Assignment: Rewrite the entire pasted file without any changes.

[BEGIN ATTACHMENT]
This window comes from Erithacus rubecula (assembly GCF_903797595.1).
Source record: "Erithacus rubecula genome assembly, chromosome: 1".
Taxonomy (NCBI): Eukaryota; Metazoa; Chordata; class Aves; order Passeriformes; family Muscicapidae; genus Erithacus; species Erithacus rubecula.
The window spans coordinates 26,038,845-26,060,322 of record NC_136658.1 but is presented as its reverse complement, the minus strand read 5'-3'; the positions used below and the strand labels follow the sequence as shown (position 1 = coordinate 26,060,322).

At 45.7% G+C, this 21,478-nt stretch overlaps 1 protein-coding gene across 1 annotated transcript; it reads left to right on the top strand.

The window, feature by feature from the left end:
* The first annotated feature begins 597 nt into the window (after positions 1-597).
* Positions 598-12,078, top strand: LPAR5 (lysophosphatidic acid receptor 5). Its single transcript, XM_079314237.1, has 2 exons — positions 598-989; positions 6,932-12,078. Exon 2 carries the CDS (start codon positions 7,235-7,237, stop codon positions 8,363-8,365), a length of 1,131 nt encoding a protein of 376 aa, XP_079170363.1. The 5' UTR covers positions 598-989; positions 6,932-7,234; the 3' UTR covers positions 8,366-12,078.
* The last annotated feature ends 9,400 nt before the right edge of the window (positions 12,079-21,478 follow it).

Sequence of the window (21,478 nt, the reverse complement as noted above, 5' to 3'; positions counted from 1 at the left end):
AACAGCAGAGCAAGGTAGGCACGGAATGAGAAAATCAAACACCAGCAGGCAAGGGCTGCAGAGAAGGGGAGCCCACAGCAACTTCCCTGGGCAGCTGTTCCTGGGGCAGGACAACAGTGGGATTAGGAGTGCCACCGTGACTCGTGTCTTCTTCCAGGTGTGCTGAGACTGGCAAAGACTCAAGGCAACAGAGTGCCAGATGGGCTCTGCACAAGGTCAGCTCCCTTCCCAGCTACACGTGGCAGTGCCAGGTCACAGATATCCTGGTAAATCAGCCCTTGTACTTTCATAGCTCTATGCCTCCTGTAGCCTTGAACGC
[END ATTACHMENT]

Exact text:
This window comes from Erithacus rubecula (assembly GCF_903797595.1).
Source record: "Erithacus rubecula genome assembly, chromosome: 1".
Taxonomy (NCBI): Eukaryota; Metazoa; Chordata; class Aves; order Passeriformes; family Muscicapidae; genus Erithacus; species Erithacus rubecula.
The window spans coordinates 26,038,845-26,060,322 of record NC_136658.1 but is presented as its reverse complement, the minus strand read 5'-3'; the positions used below and the strand labels follow the sequence as shown (position 1 = coordinate 26,060,322).

At 45.7% G+C, this 21,478-nt stretch overlaps 1 protein-coding gene across 1 annotated transcript; it reads left to right on the top strand.

The window, feature by feature from the left end:
* The first annotated feature begins 597 nt into the window (after positions 1-597).
* Positions 598-12,078, top strand: LPAR5 (lysophosphatidic acid receptor 5). Its single transcript, XM_079314237.1, has 2 exons — positions 598-989; positions 6,932-12,078. Exon 2 carries the CDS (start codon positions 7,235-7,237, stop codon positions 8,363-8,365), a length of 1,131 nt encoding a protein of 376 aa, XP_079170363.1. The 5' UTR covers positions 598-989; positions 6,932-7,234; the 3' UTR covers positions 8,366-12,078.
* The last annotated feature ends 9,400 nt before the right edge of the window (positions 12,079-21,478 follow it).

Sequence of the window (21,478 nt, the reverse complement as noted above, 5' to 3'; positions counted from 1 at the left end):
AACAGCAGAGCAAGGTAGGCACGGAATGAGAAAATCAAACACCAGCAGGCAAGGGCTGCAGAGAAGGGGAGCCCACAGCAACTTCCCTGGGCAGCTGTTCCTGGGGCAGGACAACAGTGGGATTAGGAGTGCCACCGTGACTCGTGTCTTCTTCCAGGTGTGCTGAGACTGGCAAAGACTCAAGGCAACAGAGTGCCAGATGGGCTCTGCACAAGGTCAGCTCCCTTCCCAGCTACACGTGGCAGTGCCAGGTCACAGATATCCTGGTAAATCAGCCCTTGTACTTTCATAGCTCTATGCCTCCTGTAGCCTTGAACGC